Dr Alison James, University of the Arts London

Keynote address: Creativity, imagination and play: their contribution to excellent teaching

Alison JamesAs a sector, the word creativity has become increasingly popular in terms of defining how we want people to think, perform their roles, approach challenges and explore ideas. Linked to creativity, staff and students are often exhorted to be imaginative in their approach to study and research in the disciplines, although whether imagination means the same thing in archaeology, performance, history, engineering or curation studies may be debated. Innovation, too, is widely aspired to, however play as part of a higher education experience appears to be a more problematic proposition. 

While some of us are persuaded that play is vital to human learning and discovery at any age, others believe it to be too trivial or childish for a higher education setting. In this talk I will explore what we understand creativity, imagination and play to be in our pedagogic practice: the ways in which we adopt alternative means of motivating learning and engagement with our subjects, as opposed to the traditional or expected. I will share examples of creative approaches which foster excellent teaching, covering content design and delivery, reflection and evaluation, staff development and pedagogic research. These examples will be underpinned by theories of pedagogy and play (among others) and will include my experiences using Lego, materials and spaces to wrestle with complex topics. 

I will argue that our conceptions of play within a tertiary setting must be broadened and deepened, while the contribution of creative, imaginative and playful pedagogies across the disciplines needs to be better understood. This dual goal is essential not only to motivate and engage our students but to re-invigorate our practice as teachers.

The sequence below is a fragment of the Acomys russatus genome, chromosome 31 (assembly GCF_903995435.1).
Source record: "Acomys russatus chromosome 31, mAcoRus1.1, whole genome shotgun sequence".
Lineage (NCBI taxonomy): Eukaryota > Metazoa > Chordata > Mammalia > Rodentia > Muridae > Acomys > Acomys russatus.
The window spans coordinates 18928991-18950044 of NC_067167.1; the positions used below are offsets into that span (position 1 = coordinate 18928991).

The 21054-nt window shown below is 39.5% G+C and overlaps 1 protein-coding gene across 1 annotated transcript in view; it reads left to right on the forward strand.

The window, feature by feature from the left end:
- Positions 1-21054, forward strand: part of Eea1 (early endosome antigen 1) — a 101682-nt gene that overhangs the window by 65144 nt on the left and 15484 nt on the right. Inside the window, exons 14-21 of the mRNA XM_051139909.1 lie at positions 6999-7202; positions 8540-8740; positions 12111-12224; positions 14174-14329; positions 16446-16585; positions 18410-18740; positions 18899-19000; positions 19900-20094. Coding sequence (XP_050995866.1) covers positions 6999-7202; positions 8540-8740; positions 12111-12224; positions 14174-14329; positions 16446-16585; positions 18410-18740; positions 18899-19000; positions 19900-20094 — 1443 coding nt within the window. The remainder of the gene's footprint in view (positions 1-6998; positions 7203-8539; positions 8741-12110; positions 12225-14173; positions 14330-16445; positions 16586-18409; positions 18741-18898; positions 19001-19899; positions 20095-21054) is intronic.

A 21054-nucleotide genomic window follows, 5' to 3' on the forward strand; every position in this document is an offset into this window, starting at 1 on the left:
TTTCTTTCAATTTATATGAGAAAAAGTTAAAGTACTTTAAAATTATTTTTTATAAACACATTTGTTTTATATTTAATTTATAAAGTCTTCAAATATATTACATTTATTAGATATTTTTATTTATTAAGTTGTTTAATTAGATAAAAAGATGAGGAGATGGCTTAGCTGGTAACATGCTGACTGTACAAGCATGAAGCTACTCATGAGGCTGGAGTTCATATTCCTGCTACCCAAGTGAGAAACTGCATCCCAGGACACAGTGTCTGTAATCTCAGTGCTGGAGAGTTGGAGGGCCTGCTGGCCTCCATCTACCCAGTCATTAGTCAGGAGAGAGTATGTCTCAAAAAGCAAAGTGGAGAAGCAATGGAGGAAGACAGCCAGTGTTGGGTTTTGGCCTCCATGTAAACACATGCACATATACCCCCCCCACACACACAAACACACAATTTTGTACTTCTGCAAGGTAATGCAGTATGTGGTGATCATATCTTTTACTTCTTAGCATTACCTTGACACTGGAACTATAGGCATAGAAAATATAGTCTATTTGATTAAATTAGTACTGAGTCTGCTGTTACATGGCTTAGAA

Research interests

Theories of auto/biography, identity and narrative construction in creative arts education. Pedagogic research: critical reflection, PPD, personal development planning, the emotions in learning.


Dr Alison James is Associate Dean, Learning and Teaching, at the London College of Fashion and in November 2013 became UAL’s first Principal Fellow of the Higher Education Academy. Her academic interests span teaching and research, with forays into other domains: her PhD thesis (University of Southampton, 2007) was a biographical analysis of the life and art of the Royal Academician Dod Procter, resulting in a monograph on the artist, entitled A Singular Vision: Dod Procter 1890 - 1972. Alison was awarded a National Teaching Fellowship by the Higher Education Academy in 2014. 

Student identity image in LegoHer pedagogic research interests encompass creative and multisensory approaches to learning, personal and professional development (PPD) and enhancing reflective capacity by using alternative approaches to writing. Other studies include: an investigation of student adoption of communities of practice theory (during a UAL collaboration with Etienne Wenger); High Fliers, Deep Swimmers, an exploration of the perceptions of high achieving students as to their learning experiences in three UK arts universities; and collaboration on employability attributes with the Centre of Personal Construct Pyschology at the University of Hertfordshire. She is co-author, with Professor Stephen Brookfield, of Engaging Imagination: helping students become creative and reflective thinkers (Jossey-Bass, April 2014). She is an accredited Lego Serious Play (LSP) facilitator, working in Europe as well as the UK. In 2013 she launched LegoLab, a UAL community of practice to take forward the use of LSP for research, education and practice and won a UAL Excellent Teaching Award for using LSP to enhance student learning and staff and educational development.

Created by Mary Jacob on 19/05/2015
Translated into en by Mary Jacob on 19/05/2015
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